Navigation path

Themes
Agriculture & food
Energy
Environment
ERA-NET
Health & life sciences
Human resources & mobility
Industrial research
Information society
Innovation
International cooperation
Nanotechnology
Pure sciences
Research infrastructures
Research policy
Science & business
Science in society
Security
SMEs
Social sciences and humanities
Space
Special Collections
  Avian & pandemic flu
  Cancer
  Earthquakes
  Floods
  HIV & AIDS
  Malaria
  Stem cells
  Volcanoes
  Water
Transport

Countries
Countries
  Argentina
  Australia
  Austria
  Belarus
  Belgium
  Benin
  Brazil
  Bulgaria
  Cameroon
  Canada
  Chile
  China
  Colombia
  Croatia
  Cyprus
  Czech Republic
  Denmark
  Egypt
  Estonia
  Finland
  France
  Georgia
  Germany
  Ghana
  Greece
  Hungary
  Iceland
  India
  Ireland
  Israel
  Italy
  Japan
  Kazakhstan
  Kenya
  Korea
  Latvia
  Lithuania
  Luxembourg
  Malta
  Mexico
  Montenegro
  Morocco
  Namibia
  Netherlands
  Nigeria
  Norway
  Peru
  Poland
  Portugal
  Romania
  Russia
  Senegal
  Serbia
  Slovakia
  Slovenia
  South Africa
  Spain
  Swaziland
  Sweden
  Switzerland
  Taiwan
  Tunisia
  Turkey
  Ukraine
  United Kingdom
  United States


This page was published on 27/11/2006
Published: 27/11/2006

   Special Collections

Last Update: 27-11-2006  
Related category(ies):
Agriculture & food  |  Special Collections  |  Environment  |  Pure sciences

 

Add to PDF "basket"

European network maps darkest corners of the planet

Cold seeps exist in some of the deepest, darkest, most hostile environments on the planet. They are vents located on the ocean floor and as part of underwater mud volcano systems. They give rise to some of the most unique organisms known to inhabit the earth, and can provide a wealth of information to scientists. Despite their potential, and because of their remote locations, they have been relatively understudied by researchers. To address the issue, the DG Research supported European Collaborative Research Scheme (EUROCORES), part of the European Science Foundation, developed the aptly named EUROMARGINS programme to study these fields of hydrocarbon-rich gas seepage, mud volcanoes and pockmarks. As EUROMARGINS is coming to a close, it ends in late 2007, EUROCORES organised an international conference to take stock of its achievements and discuss how to move on from here.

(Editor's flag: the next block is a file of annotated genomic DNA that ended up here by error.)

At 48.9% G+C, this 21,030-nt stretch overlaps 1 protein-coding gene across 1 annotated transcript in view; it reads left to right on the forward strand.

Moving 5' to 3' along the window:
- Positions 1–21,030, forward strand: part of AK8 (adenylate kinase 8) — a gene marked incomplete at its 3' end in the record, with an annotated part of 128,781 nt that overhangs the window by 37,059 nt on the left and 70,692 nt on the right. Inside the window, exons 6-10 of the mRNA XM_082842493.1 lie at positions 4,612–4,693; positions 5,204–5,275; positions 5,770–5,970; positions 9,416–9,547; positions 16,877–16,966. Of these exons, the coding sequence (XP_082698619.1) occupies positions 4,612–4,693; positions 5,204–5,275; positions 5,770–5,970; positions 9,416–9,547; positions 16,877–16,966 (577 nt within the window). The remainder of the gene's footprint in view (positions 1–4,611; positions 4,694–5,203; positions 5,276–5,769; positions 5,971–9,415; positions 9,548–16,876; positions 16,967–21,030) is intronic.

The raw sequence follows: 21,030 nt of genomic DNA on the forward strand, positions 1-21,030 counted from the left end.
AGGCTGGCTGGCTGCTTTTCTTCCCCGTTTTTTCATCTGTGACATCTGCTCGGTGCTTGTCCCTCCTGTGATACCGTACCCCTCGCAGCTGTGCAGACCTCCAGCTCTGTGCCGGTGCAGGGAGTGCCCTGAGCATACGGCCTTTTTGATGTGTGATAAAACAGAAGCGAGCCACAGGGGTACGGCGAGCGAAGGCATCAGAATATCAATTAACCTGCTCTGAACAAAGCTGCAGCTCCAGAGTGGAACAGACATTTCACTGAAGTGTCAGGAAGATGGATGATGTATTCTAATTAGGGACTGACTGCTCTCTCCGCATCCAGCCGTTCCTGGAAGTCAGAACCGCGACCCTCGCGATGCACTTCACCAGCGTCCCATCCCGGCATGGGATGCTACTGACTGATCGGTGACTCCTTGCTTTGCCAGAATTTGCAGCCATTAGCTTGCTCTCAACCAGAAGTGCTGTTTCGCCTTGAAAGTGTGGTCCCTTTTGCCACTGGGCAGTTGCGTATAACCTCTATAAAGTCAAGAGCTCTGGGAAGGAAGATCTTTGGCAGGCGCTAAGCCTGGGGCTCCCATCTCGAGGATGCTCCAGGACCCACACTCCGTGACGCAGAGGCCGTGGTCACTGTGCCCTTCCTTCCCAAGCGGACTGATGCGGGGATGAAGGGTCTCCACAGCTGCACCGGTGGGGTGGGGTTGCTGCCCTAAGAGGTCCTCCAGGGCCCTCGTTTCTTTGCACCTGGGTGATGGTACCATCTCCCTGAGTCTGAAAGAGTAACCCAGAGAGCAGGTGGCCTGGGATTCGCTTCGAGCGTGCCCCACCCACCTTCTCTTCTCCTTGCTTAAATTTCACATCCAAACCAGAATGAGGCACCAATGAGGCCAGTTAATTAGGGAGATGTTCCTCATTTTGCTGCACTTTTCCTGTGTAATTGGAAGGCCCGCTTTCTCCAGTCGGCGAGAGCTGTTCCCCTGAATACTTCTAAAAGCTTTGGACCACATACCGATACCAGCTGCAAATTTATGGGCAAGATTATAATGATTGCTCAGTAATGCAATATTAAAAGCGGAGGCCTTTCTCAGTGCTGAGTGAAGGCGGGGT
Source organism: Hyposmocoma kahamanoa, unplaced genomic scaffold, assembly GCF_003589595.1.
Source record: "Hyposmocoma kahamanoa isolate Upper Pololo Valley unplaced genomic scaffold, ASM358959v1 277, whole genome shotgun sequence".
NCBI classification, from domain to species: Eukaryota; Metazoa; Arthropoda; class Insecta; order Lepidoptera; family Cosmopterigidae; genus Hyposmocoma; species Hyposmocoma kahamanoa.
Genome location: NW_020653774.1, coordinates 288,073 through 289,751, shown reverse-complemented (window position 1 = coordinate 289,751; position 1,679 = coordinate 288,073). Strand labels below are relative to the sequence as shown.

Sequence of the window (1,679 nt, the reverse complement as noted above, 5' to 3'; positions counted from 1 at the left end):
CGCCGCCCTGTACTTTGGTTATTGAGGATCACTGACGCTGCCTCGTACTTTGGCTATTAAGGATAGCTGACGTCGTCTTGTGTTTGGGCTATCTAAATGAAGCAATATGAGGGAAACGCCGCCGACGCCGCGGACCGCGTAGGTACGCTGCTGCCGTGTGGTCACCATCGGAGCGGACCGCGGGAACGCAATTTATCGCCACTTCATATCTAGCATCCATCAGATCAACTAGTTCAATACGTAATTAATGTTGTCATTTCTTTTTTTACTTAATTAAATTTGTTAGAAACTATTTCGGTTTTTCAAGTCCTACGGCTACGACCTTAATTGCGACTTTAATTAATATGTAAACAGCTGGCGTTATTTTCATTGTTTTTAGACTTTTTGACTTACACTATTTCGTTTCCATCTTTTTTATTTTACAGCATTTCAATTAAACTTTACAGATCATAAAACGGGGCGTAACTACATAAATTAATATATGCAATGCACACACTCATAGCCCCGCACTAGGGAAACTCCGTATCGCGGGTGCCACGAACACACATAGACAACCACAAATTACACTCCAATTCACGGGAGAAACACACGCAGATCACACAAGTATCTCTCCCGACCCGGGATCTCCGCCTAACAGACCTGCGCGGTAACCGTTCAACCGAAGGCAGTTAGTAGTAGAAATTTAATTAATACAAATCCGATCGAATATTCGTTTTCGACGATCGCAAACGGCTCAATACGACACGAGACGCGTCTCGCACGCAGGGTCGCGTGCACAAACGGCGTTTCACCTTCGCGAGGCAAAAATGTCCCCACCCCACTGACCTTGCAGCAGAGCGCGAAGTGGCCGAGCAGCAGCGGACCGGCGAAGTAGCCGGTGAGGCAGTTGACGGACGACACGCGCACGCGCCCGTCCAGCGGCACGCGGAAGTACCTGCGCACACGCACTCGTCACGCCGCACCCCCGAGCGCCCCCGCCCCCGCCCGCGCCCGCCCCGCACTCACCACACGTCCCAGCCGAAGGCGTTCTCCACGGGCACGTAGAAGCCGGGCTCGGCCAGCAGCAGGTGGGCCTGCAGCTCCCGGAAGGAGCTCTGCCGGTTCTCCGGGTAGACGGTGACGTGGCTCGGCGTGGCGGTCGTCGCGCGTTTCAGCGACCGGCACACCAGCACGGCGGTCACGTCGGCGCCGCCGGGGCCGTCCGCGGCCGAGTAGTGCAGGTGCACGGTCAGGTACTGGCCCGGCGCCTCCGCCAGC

Cold seeps are home to some otherworldly characters. © Matt+
Cold seeps are home to some otherworldly characters.
EUROMARGINS' research agenda was to develop new technologies and conceptual models for these underwater environments, with the expressed aim of advancing integrated research into the mechanisms that are responsible for continental break-up and the formation of the world's ocean basins and their margins. Important ‘ingredients' of the programme were the pooling of human resources, the training of a new generation of geoscientists, and the optimal sharing of national observational platforms (e.g. ships), analytical and modelling facilities.

EUROMARGINS has lead to numerous discoveries associated with cold seeps. In the Mediterranean, Sébastien Duperron from Université Pierre et Marie Curie in France has identified symbiotic relationships never known to have existed. He has recorded the symbiotic relationship between mussels and chemosynthetic bacteria, bacteria able to produce energy from chemical compounds, not light, in the water.

“In the bivalve species Idas sp., we have found an association with six different symbionts. This is the widest diversity of symbionts ever described in a bivalve species,” said Mr Duperron. In addition, Mr Duperron noticed three of the mussel symbionts belong to bacterial groups previously not thought to be symbiotic. They appear to provide their hosts with nutrients from an as yet unidentified source.

Luis Pinheiro, a member of the EUROMARGINS project from the University of Aveiro in Portugal, was part of an expedition that discovered mud volcanoes on the Nile deep-sea fan. He has since been investigating the volcanoes as part of team including members from Spain, France and Belgium. So far, they have identified characteristic ecosystems with particular faunal communities, living directly or indirectly on methane, some of which appear to represent completely new species.

All told, EUROMARGINS has supported over 70 research teams from 12 countries dedicated to imaging, monitoring, reconstruction and modelling of the physical and chemical processes that occur in cold seeps. Present at the recent conference in Italy were scientists from around 50 research groups from around the world.

Other EUROCORES programmes are expected to continue the work catalogued by EUROMARGINS and build upon the networks it created. Challenges of Marine Coring Research (EuroMARC) and Topo-Europe are two examples of EU-funded projects expected to pick up were EUROMARGINS left off.

Convert article(s) to PDF

No article selected


loading


Search articles

Notes:
To restrict search results to articles in the Information Centre, i.e. this site, use this search box rather than the one at the top of the page.

After searching, you can expand the results to include the whole Research and Innovation web site, or another section of it, or all Europa, afterwards without searching again.

Please note that new content may take a few days to be indexed by the search engine and therefore to appear in the results.

Print Version
Share this article
See also

EUROMARGINS
EUROCORES
EuroMARC
Topo-Europe





  Top   Research Information Center